The True Pooka (a chap you should visit on the tube) linked to it on FB and it started a discussion about guns. If you’ve ever been involved in or witnessed a discussion about guns between Americans, you’ll know that this particular topic polarises opinion more than sport & religion combined – enacting meaningful gun control legislation in the US appears as Sisyphean as trying to undo the damage already accomplished in only half a year by the Tory government here in Australia. As I often do, I waded in to this discussion. As I often also do, I started writing a FB comment which would’ve been a huge TL;DR, so I’m doing it here instead. My focus was the gargantuan task of altering not just US laws, but attitudes to guns – a daunting task requiring a multi-faceted approach and a view to the extreme long term.

I think the existence of other tech-equivalent countries in the world (incl mine, Australia) where gun control exists and where spree shootings, school shootings and all manner of gun crime are exceedingly rare shows two things: that gun control is a thing that works without unduly restricting people’s freedoms (leaving aside that the legal right to be equivalently or better armed than your local beat cop is more an extreme privilege than a “freedom”) and that the problem the US has with guns will need to be addressed at levels deeper and wider than merely legislative and in the very long term.

Economically (which of course means “politically” as well), they’re big business, hence the NRA turning, within living memory, from a sporting shooters’ association into an outright lobby group for manufacturers & sellers of guns, opposing even the most mild regulation, making it far too easy to obtain them and contributing to the extremism and toxicity of gun culture. Waiting periods, mandatory training, restrictions on the mentally ill or convicted criminals, especially ones with violent histories, almost any restriction on the types of weapons available – opposed by the NRA.

Culturally, guns are fetishised to a worrying degree – the NRA report advising that schools should have armed guards and allow teachers to carry, that idiot woman posing in front of the US flag holding an assault rifle & a Bible and these open-carry extremists rolling up, heavily armed, to malls or the scene of a Presidential murder to blather about how much they hate Obama sums up a great deal about America that worries many non-Americans (as I’m sure it does other Americans). Guns are seen as nothing less than the bringers of justice & peace and the ultimate symbol of American freedom – things like free speech, religion, association, the right to vote (or to not vote) and the bald eagle himself can apparently take a back seat to the right to put small holes in things from a distance.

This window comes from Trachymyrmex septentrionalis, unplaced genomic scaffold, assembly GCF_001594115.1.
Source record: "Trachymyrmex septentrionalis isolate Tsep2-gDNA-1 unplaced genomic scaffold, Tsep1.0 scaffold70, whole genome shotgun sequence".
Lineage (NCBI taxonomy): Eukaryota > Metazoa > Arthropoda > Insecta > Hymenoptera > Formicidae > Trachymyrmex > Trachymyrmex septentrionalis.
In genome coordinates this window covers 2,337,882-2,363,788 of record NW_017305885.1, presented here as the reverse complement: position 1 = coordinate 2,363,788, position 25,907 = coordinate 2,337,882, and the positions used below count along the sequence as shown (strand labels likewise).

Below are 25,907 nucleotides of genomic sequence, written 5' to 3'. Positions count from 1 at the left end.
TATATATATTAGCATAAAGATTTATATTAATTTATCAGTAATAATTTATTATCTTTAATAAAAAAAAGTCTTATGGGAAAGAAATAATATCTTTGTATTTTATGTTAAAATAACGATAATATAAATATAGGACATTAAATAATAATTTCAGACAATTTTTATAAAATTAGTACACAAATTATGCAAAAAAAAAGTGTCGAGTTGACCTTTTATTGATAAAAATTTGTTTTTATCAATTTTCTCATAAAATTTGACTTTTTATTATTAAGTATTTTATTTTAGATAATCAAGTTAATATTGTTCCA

The right for a civilian to carry a gun on their belt is also a problem. Open-carry advocates might, by and large, have the best of intentions when they suggest an average citizen (by which they almost certainly mean themselves) could put down a murderer before he becomes a spree-killer, but I think they presume too much. They might well be a crack shot and exercise perfect gun safety and handling at the range, but without actual combat experience or even police-style weapons training, pulling your .45 and facing down a disturbed person with an assault weapon who’s already opened fire in a public place is not something Mr or Ms Average from next door is equipped to do, no matter how much they practice with targets or, Bickle-like, in front of a mirror. There’s a galaxy between “Are you talkin’ to me?” and actually discharging at  a living, breathing, moving, shooting human being. Invoking the angry well-armed loner from Taxi Driver may sound like a simplistic caricature, but that is the unfortunate impression that’s projected when open-carryists seriously suggest the average citizen essentially could fill the role of a trained SWAT cop and take down a spree-killer. That or that other American stereotype, the lone gunslinger breezing into a put-upon one-horse town to clean it up once and for all, squinting out from beneath the brim of his white Stetson and mumbling do-or-die one-liners.